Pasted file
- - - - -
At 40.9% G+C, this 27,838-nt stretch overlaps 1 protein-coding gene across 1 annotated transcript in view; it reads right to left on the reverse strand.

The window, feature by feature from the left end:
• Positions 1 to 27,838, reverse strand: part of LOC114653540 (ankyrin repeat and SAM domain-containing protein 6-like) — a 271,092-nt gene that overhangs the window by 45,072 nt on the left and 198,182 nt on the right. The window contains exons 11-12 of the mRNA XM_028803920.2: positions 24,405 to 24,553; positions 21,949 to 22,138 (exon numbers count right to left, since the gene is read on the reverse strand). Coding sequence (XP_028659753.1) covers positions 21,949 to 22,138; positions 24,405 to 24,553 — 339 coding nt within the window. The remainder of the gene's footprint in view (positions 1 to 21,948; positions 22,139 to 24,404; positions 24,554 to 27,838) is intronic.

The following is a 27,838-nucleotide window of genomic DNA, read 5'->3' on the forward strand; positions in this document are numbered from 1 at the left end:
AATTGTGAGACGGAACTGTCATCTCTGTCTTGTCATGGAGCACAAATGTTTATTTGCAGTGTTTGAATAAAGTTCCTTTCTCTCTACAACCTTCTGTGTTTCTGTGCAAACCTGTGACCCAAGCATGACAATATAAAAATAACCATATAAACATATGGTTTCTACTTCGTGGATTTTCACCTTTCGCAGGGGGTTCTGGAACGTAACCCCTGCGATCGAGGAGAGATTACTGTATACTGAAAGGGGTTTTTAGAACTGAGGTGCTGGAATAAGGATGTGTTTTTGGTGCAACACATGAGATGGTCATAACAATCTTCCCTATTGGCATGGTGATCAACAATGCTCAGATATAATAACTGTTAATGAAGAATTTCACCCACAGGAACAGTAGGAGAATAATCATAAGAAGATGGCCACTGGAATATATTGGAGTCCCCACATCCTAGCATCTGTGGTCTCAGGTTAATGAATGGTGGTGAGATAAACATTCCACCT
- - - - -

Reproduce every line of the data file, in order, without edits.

At 40.9% G+C, this 27,838-nt stretch overlaps 1 protein-coding gene across 1 annotated transcript in view; it reads right to left on the reverse strand.

The window, feature by feature from the left end:
• Positions 1 to 27,838, reverse strand: part of LOC114653540 (ankyrin repeat and SAM domain-containing protein 6-like) — a 271,092-nt gene that overhangs the window by 45,072 nt on the left and 198,182 nt on the right. The window contains exons 11-12 of the mRNA XM_028803920.2: positions 24,405 to 24,553; positions 21,949 to 22,138 (exon numbers count right to left, since the gene is read on the reverse strand). Coding sequence (XP_028659753.1) covers positions 21,949 to 22,138; positions 24,405 to 24,553 — 339 coding nt within the window. The remainder of the gene's footprint in view (positions 1 to 21,948; positions 22,139 to 24,404; positions 24,554 to 27,838) is intronic.

The following is a 27,838-nucleotide window of genomic DNA, read 5'->3' on the forward strand; positions in this document are numbered from 1 at the left end:
AATTGTGAGACGGAACTGTCATCTCTGTCTTGTCATGGAGCACAAATGTTTATTTGCAGTGTTTGAATAAAGTTCCTTTCTCTCTACAACCTTCTGTGTTTCTGTGCAAACCTGTGACCCAAGCATGACAATATAAAAATAACCATATAAACATATGGTTTCTACTTCGTGGATTTTCACCTTTCGCAGGGGGTTCTGGAACGTAACCCCTGCGATCGAGGAGAGATTACTGTATACTGAAAGGGGTTTTTAGAACTGAGGTGCTGGAATAAGGATGTGTTTTTGGTGCAACACATGAGATGGTCATAACAATCTTCCCTATTGGCATGGTGATCAACAATGCTCAGATATAATAACTGTTAATGAAGAATTTCACCCACAGGAACAGTAGGAGAATAATCATAAGAAGATGGCCACTGGAATATATTGGAGTCCCCACATCCTAGCATCTGTGGTCTCAGGTTAATGAATGGTGGTGAGATAAACATTCCACCT